Who wants a life without children?…empty nest years on the rise


TRADITIONALISTS and other scholars have warned that there is an increasing number of families who now prefer to live their lives without children as their life experiences are changing dramatically.
One of the key factors cited by traditionalists as contributing to childhood distress is the individualistic values created by most parents where they are trying to make life only better for themselves and not for their children.
According to some analysts, the idea of birth control in most African countries, including Zimbabwe, was mooted hundreds of years ago by some Western countries when they first divided the African traditional nucleus family and imposed Western values among some of our women.
When this was done, they had enough ammunition to preach the gospel of having less or no children at all.
Though perhaps not everybody in Zimbabwe has accepted the nurturing of children as a societal norm, at least through much of the 21st Century, most would have viewed children and child care as a central part of adulthood, marriage and family life.
The expectations for the adult life experience are shaping up to be dramatically different.
Researchers in the country have identified several key indicators signaling that child care now occupies less of the average adult’s lifetime and the social implications are enormous.
Researchers and cultural activists have attributed child care decline to the fact that today’s couples express a yearning for companionship, intimacy and personal fulfillment in marriage.
In order to thrive, these so-called ‘soul mate relationships’ require high levels of maintenance that demand both time and attention.
Children, who also require considerable time and attention, are now seen as competitors.
In recent decades, marriage has been de-institutionalised; that is, it has lost much of its influence as a social institution governing sex, procreation and parenthood.
Legally, socially and culturally, marriage is now defined primarily as a couple relationship dedicated to the fulfillment of each individual’s inner most desires and needs.
Such redefining of marital expectations is weakening the link between marriage and parenthood.
Traditional marriage, once widely recognised as society’s best setting to provide economic stability and emotional security for children, now competes with other socially acceptable options for bearing and caring for children.
Steady increase in births out of wedlock and cohabitation and divorce rates have resulted in more fragmented families.
This, in turn, has discouraged women from having children. Increasingly, lone adults are bearing the burden of caring for children, which means fewer biological parents are living the majority of their adult years with their children.
The same factors have increased the likelihood of biological father absence and when men are missing from the parenting equation, it alters family dynamics and affects everyone.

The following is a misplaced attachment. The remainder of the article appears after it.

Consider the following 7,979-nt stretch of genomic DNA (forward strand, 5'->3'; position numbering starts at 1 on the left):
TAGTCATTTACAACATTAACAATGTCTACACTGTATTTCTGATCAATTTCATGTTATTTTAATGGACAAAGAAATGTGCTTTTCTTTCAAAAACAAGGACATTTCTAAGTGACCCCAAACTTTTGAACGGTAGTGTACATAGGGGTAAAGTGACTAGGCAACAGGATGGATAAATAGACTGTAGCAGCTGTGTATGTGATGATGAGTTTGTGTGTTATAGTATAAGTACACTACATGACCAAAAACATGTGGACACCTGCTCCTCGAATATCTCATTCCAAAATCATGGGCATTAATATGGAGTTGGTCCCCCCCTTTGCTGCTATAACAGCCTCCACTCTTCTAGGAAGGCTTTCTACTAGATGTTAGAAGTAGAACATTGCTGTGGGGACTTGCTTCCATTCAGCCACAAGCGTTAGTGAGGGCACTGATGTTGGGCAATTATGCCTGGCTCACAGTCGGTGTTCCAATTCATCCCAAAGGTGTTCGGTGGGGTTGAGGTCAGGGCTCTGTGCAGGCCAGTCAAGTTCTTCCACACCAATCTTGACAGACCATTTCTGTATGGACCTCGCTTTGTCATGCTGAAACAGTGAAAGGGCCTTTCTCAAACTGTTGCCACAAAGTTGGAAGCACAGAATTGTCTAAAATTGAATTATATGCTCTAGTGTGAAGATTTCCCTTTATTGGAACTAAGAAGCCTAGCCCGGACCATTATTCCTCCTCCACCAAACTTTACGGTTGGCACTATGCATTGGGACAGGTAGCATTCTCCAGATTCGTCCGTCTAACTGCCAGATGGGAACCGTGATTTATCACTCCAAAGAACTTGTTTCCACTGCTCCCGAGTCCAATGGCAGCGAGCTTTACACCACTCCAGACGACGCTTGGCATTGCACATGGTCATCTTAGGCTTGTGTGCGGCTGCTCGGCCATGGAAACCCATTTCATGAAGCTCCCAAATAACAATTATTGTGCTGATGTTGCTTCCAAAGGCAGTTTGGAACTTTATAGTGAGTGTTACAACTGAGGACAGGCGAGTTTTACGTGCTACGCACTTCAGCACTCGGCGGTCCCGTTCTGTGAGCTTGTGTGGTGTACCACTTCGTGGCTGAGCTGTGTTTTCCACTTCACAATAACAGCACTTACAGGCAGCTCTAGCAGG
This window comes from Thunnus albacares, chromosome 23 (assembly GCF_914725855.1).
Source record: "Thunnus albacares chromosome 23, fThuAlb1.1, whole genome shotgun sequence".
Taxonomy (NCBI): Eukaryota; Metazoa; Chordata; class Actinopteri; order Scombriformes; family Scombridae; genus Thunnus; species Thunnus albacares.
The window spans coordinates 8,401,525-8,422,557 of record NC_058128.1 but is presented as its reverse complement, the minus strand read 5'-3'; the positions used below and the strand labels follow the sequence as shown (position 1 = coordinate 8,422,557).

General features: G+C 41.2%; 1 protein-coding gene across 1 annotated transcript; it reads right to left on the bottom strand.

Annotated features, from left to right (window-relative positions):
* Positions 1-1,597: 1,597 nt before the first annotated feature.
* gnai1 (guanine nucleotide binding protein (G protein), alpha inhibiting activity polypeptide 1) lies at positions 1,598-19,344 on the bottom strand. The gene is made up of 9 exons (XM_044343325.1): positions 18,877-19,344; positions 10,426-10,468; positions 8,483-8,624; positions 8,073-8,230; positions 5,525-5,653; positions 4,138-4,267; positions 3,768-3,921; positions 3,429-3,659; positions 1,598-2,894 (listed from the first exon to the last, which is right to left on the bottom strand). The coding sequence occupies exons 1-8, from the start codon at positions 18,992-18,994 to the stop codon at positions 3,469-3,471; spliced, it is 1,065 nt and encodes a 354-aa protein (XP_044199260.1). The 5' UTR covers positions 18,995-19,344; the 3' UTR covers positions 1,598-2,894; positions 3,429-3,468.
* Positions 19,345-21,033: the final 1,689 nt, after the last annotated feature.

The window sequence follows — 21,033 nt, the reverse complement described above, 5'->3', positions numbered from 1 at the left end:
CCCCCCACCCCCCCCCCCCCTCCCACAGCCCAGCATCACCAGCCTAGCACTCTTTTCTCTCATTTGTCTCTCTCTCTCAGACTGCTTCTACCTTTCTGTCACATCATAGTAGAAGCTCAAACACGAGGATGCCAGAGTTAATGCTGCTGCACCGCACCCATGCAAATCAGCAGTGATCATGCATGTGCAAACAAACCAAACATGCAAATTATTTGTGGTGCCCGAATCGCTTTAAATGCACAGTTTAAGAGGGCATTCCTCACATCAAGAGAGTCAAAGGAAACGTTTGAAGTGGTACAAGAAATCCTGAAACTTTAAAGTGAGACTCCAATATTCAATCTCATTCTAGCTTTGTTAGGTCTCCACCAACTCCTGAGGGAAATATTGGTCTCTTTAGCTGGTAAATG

According to traditionalists, another factor contributing to the shrinking time adults spend caring for children is that young adults are postponing childbearing to pursue college education and careers.
Additionally, relationship instability and the resulting uncertainty about the future have also discouraged women from having children.
Today, the median age for a woman’s marriage has risen to 26 from the 1970 median of 18 years.
Women who have achieved a four-year college degree or higher may not enter their first marriage until nearer to the age of 30 according to a research by the University of Zimbabwe.
Even when they do marry, the research notes, they are waiting longer before they have their first child.
Traditionalists also note that in the 1970s, a significant percentage of married women had a first child within the first three years of marriage.
By the 1990s, the percentage had fallen drastically.
Consequently, today, married women spend a greater number of ‘child free’ years before they become mothers.
Furthermore, an increase in life expectancy means that a larger portion of one’s lifespan will be spent living in a household without children.
The empty nest years are expanding as life expectancy increases. The result is that the span of both pre-and-post-child rearing years is widening for the average Zimbabwean woman.
These ‘child free’ years are often portrayed in popular culture as years of fun and freedom, while the child-rearing years are increasingly seen as a temporary and transitional stage of adulthood, an interruption in the pursuit of careers and personal fulfillment.
At one time, the Registrar General, Tobaiwa Mudede, also took a swipe on the use of contraceptives by women which he said was one of the factors that impacted on the country’s population which has remained low for the past decade.
He has been widely criticised by some gender activists and the so-called modern generation that has adopted the Western lifestyles where having less children is now the in-thing.
Women have also taken control of their reproductive health and are now able to decide on the number of children they want to have — thanks to the use of birth control methods that are at their disposal.
However, research on contraceptive use, especially in tribal communities in Zimbabwe, pointed out that the practice is not only a human rights violation but has devastating effects on the community.
It denies the young women the opportunities to build families at an early age and bear as many children as their mothers did.


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